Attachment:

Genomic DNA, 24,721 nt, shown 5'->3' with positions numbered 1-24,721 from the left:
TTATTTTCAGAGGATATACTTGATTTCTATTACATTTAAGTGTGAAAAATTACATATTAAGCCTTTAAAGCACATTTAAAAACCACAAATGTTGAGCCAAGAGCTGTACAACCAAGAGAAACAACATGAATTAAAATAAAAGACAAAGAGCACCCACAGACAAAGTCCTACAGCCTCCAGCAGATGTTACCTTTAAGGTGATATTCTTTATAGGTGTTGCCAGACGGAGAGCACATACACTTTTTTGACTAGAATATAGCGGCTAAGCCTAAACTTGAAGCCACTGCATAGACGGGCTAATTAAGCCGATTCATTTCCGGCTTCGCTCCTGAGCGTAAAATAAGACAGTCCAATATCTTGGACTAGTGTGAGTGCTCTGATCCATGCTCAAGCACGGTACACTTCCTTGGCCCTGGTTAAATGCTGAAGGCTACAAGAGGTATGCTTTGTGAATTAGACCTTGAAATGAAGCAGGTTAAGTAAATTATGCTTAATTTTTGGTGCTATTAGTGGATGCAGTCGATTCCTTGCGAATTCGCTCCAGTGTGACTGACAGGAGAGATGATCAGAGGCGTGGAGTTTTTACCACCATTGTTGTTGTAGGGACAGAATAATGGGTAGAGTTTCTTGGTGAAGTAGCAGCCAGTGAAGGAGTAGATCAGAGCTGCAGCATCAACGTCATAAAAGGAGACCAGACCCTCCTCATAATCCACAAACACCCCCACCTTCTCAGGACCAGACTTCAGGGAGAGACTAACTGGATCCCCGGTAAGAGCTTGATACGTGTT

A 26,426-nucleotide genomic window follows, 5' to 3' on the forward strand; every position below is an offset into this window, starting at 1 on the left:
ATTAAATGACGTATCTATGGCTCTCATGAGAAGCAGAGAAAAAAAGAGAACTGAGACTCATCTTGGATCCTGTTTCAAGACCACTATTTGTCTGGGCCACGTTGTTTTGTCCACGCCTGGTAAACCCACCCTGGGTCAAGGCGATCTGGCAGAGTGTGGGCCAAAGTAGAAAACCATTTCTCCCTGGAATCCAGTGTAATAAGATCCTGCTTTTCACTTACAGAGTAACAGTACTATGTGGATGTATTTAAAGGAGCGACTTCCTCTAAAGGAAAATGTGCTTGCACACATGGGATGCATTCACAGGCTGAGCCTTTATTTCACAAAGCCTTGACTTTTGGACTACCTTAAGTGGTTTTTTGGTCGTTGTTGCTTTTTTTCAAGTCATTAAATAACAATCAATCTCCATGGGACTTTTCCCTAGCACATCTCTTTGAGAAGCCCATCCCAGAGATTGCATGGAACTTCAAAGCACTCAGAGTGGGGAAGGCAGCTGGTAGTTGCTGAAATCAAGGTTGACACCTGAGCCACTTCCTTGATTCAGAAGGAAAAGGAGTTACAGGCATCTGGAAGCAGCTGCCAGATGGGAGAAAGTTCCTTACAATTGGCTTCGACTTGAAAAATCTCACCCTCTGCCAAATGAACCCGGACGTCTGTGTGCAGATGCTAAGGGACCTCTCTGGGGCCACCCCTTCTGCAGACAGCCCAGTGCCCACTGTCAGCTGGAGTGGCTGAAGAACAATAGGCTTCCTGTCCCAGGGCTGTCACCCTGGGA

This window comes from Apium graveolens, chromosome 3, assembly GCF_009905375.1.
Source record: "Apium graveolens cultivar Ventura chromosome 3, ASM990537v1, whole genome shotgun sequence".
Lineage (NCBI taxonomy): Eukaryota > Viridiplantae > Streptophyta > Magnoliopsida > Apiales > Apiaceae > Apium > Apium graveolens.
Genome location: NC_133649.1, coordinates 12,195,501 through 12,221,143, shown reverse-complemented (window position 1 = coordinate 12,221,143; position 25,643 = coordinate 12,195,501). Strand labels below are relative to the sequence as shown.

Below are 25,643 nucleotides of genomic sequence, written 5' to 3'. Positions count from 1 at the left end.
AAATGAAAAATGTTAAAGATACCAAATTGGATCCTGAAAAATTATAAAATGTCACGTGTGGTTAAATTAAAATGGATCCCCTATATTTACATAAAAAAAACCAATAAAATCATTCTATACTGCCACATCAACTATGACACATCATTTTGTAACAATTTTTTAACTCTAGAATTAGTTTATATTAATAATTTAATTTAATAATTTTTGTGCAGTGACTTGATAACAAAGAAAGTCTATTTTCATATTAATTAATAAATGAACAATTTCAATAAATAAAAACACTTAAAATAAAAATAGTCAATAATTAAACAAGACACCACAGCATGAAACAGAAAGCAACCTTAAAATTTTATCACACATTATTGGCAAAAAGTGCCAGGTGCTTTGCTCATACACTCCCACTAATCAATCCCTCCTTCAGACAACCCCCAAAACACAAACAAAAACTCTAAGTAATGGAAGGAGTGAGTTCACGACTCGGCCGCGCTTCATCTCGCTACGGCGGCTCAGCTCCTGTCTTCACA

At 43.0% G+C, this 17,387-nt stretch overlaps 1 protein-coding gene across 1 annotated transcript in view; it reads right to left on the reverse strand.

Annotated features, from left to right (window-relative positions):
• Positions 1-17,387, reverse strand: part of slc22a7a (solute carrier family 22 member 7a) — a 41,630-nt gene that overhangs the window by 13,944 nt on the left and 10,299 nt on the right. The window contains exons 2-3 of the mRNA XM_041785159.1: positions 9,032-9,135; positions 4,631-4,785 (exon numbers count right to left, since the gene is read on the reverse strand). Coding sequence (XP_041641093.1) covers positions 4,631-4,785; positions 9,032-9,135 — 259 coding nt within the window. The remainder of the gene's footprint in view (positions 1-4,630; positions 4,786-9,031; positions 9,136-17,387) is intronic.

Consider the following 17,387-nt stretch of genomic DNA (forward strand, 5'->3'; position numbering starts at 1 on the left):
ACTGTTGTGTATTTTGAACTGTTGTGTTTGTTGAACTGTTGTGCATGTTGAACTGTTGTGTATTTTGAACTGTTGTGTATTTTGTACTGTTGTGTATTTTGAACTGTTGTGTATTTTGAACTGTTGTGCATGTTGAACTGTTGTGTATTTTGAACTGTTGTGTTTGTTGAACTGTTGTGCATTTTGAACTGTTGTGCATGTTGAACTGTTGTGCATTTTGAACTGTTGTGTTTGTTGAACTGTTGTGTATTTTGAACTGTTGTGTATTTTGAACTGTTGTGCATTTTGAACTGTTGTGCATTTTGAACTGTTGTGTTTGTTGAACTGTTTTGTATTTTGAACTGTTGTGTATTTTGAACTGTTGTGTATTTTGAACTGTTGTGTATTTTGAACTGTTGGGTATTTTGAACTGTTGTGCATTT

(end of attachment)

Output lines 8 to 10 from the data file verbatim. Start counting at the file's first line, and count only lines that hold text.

Genome location: NC_133649.1, coordinates 12,195,501 through 12,221,143, shown reverse-complemented (window position 1 = coordinate 12,221,143; position 25,643 = coordinate 12,195,501). Strand labels below are relative to the sequence as shown.

Below are 25,643 nucleotides of genomic sequence, written 5' to 3'. Positions count from 1 at the left end.
AAATGAAAAATGTTAAAGATACCAAATTGGATCCTGAAAAATTATAAAATGTCACGTGTGGTTAAATTAAAATGGATCCCCTATATTTACATAAAAAAAACCAATAAAATCATTCTATACTGCCACATCAACTATGACACATCATTTTGTAACAATTTTTTAACTCTAGAATTAGTTTATATTAATAATTTAATTTAATAATTTTTGTGCAGTGACTTGATAACAAAGAAAGTCTATTTTCATATTAATTAATAAATGAACAATTTCAATAAATAAAAACACTTAAAATAAAAATAGTCAATAATTAAACAAGACACCACAGCATGAAACAGAAAGCAACCTTAAAATTTTATCACACATTATTGGCAAAAAGTGCCAGGTGCTTTGCTCATACACTCCCACTAATCAATCCCTCCTTCAGACAACCCCCAAAACACAAACAAAAACTCTAAGTAATGGAAGGAGTGAGTTCACGACTCGGCCGCGCTTCATCTCGCTACGGCGGCTCAGCTCCTGTCTTCACA